The 20% decline in the S&P 500 Index in the first quarter, dragged lower by weakness in March, was an opportunity for those index-based ETFs that combine metrics favored by active managers to shine.
Yet while some multifactor ETFs demonstrated relative performance success, others lagged, serving as a reminder for investors to look inside rather than choosing a fund based on fees or its brand name.
Multifactor ETFs are index-based funds that combine factors, such as lower volatility, momentum, quality, size and value. Unlike Vanguard 500 Index ETF (VOO), which holds all stocks representative of a broad investment style on a market-cap-weighted basis, these alternatively weighted funds have a narrower set of holdings filtered for three or more of these factors. In the past five years, many asset managers launched funds with similar-sounding names that gathered more than $500 million in assets—but how they have performed has been anything but similar, as they are all built differently.
They do, however, share one thing in common: They are relatively inexpensive. The priciest—Invesco Russell 1000 Dynamic Multifactor ETF (OMFL) and John Hancock Multifactor ETF (JHML)—charge just 0.29%, much lower than actively managed mutual funds.
One of the better performing of the U.S. multifactor ETFs was Goldman Sachs ActiveBeta US Large Cap Equity ETF (GSLC). This $6.7 billion fund, which has a modest 0.09% expense ratio, declined 18.8% in the first quarter and 16.0% in March. These returns were narrower than VOO’s 19.6% and 16.2%.
CFRA four-star-rated GSLC is constructed focused on low volatility, momentum, quality and value attributes. The portfolio has similarities to VOO, but the weightings are different. For example, GSLC has a relatively large stake in Walmart (WMT) and a more modest one in Facebook (FB).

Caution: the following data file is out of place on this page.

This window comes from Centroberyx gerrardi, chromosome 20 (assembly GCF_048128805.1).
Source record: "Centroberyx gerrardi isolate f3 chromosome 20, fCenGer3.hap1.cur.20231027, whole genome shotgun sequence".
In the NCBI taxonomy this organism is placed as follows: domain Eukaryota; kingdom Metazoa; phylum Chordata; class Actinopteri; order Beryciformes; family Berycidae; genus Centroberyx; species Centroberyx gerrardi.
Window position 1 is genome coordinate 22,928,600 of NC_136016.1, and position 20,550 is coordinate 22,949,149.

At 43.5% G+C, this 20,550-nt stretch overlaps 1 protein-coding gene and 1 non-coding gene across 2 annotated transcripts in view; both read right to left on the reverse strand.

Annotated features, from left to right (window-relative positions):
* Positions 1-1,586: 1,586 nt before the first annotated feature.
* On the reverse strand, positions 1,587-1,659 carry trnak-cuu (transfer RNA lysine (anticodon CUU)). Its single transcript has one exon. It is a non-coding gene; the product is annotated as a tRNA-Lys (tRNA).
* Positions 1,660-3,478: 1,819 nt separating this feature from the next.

GSLC had a higher recent weighting in Consumer Discretionary (12% vs. 10%) and a lower one in Communication Services (9% vs. 11%); Information Technology’s 25% weighting was in line with VOO. In the first quarter of 2020, GSLC pulled in $750 million of net inflows, according to First Bridge Data, a CFRA company.
Another strong performer was SPDR MSCI USA StrategicFactors ETF (QUS). In the first quarter, QUS’s 19.3% loss narrowly edged VOO aided by a fractionally lower 16.1% loss in March. The MSCI-based strategy combines three factors: minimum volatility, quality and value.
QUS, which charges a modest 0.15% expense ratio, has a relatively high weighting in Information Technology (28% of assets). Cisco Systems (CSCO) and Intel (INTC) were some of its recently bigger positions. The ETF pulled in a modest $75 million of net inflows in the first quarter, but CFRA has risk-related concerns for the fund that hurt its rating.
In the fourth quarter of 2019 and in January 2020, FTSE Russell index–based OMFL was positioned for a recovery, favoring size and value, but the fund shifted to contraction positioning in February and March as the index indicated growth was below trend and decelerating. At the factor level, that resulted in momentum, low volatility and quality factors being emphasized. At the end of March, OMFL’s Information Technology weighting was an elevated 33%, with higher stakes in Apple (AAPL) and Microsoft (MSFT) than VOO. OMFL had slight net outflows in the first quarter.
Meanwhile, Franklin LibertyQ US Equity ETF (FLQL), which gathered $249 million of net inflows in the first quarter, and JHML were down 20.8% and 22.2% to start the year, modestly lagging behind VOO. FLQL recently had 19% of assets in Information Technology, while JHML had 22%.
Multifactor ETFs provide a twist on traditional market-cap-weighted index investing. However, what’s inside drove performance in a volatile first quarter and will continue to be a driver of future performance. To learn more about CFRA’s views on multifactor ETFs like the ones listed above and more, visit the ETF tab of MarketScope Advisor.
Todd Rosenbluth is the director of ETF and mutual fund research at CFRA. Learn more about CFRA's ETF research here.